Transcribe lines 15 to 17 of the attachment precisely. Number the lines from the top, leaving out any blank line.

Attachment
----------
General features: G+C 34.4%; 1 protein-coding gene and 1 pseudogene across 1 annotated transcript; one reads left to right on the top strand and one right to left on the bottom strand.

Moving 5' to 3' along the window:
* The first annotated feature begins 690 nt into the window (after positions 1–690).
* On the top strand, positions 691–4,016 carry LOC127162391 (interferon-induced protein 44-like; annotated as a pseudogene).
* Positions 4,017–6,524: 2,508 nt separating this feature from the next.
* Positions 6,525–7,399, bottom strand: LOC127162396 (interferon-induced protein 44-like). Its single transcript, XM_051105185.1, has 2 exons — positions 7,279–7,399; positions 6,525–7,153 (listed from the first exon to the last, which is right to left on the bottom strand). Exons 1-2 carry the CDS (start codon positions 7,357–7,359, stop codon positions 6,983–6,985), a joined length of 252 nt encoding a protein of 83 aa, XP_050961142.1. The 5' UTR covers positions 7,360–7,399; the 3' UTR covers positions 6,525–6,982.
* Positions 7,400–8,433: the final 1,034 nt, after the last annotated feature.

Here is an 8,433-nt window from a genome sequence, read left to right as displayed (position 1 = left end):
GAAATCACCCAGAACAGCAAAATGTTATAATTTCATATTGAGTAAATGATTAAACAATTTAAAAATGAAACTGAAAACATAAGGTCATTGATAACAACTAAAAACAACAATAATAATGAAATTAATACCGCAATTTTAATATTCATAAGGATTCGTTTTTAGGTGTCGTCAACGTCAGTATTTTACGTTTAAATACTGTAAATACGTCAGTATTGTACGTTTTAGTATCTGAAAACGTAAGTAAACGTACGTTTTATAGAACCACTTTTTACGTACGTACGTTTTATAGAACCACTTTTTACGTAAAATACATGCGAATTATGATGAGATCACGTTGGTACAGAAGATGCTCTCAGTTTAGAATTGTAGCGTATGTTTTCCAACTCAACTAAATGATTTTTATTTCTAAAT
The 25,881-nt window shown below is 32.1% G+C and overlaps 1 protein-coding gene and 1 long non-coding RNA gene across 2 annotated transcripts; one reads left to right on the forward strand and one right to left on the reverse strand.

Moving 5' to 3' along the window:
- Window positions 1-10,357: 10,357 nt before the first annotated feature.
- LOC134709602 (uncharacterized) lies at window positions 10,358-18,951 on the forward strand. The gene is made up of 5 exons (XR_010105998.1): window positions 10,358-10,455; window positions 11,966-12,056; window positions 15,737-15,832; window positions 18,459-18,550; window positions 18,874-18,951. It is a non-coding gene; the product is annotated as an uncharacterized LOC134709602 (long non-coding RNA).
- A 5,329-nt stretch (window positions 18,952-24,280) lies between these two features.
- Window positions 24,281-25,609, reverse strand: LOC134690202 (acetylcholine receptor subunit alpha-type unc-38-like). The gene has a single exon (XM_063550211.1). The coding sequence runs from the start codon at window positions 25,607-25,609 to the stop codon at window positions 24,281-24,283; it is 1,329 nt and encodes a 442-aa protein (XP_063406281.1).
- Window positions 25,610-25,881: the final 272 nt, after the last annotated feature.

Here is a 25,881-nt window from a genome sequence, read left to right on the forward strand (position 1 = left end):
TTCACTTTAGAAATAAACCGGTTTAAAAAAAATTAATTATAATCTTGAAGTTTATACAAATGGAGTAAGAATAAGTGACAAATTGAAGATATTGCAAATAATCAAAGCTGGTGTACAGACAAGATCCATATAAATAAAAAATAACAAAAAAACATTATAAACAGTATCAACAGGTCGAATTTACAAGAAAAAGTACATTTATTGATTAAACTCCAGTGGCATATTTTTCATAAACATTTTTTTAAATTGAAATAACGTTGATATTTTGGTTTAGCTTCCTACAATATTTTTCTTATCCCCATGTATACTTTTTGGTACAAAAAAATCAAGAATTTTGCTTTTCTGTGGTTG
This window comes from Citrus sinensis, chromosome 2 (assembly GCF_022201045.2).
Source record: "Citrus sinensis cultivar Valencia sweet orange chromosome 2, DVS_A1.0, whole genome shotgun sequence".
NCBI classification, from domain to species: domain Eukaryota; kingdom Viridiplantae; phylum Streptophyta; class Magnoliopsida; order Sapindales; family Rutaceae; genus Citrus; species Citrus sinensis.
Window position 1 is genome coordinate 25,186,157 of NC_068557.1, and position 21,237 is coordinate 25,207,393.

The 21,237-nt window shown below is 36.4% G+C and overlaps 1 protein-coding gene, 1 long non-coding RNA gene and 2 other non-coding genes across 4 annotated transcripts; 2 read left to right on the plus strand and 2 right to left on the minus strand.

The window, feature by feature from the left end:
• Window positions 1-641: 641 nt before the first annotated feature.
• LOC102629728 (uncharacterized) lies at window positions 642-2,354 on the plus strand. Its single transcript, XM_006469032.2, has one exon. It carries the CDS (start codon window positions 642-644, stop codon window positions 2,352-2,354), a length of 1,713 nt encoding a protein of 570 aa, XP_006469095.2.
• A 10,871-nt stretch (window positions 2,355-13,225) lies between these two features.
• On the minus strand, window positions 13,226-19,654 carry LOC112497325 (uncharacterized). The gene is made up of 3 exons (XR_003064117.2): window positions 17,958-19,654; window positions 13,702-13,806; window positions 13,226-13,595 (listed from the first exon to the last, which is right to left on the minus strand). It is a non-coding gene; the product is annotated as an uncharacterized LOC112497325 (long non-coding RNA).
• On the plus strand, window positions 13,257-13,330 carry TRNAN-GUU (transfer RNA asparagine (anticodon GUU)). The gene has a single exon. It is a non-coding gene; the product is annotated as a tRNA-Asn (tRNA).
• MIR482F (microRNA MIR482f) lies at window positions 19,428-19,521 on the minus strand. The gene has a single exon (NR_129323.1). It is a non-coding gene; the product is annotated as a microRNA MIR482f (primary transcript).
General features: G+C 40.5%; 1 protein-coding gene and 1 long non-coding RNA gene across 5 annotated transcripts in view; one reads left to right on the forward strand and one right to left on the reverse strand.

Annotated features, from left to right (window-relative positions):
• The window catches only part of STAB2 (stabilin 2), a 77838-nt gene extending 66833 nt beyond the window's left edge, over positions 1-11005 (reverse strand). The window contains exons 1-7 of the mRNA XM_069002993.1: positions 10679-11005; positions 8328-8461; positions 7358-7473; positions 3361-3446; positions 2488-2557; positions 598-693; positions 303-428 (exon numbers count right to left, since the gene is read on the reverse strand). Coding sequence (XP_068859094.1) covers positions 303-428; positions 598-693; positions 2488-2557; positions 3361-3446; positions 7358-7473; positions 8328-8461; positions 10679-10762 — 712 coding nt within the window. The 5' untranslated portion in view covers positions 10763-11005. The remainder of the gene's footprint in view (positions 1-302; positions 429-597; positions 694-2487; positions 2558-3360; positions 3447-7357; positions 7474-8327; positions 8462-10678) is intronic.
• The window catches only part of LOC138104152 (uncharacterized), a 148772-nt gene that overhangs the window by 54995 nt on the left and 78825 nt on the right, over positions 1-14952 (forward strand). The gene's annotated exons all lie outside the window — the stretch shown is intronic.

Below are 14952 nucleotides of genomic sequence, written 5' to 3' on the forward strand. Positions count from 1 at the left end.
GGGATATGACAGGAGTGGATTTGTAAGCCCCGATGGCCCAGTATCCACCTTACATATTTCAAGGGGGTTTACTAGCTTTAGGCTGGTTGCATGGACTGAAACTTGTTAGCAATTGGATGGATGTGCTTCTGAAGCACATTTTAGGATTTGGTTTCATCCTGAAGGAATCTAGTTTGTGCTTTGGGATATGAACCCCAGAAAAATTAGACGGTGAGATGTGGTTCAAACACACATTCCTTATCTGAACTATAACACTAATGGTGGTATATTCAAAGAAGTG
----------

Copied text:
- Window positions 24,281-25,609, reverse strand: LOC134690202 (acetylcholine receptor subunit alpha-type unc-38-like). The gene has a single exon (XM_063550211.1). The coding sequence runs from the start codon at window positions 25,607-25,609 to the stop codon at window positions 24,281-24,283; it is 1,329 nt and encodes a 442-aa protein (XP_063406281.1).
- Window positions 25,610-25,881: the final 272 nt, after the last annotated feature.

Here is a 25,881-nt window from a genome sequence, read left to right on the forward strand (position 1 = left end):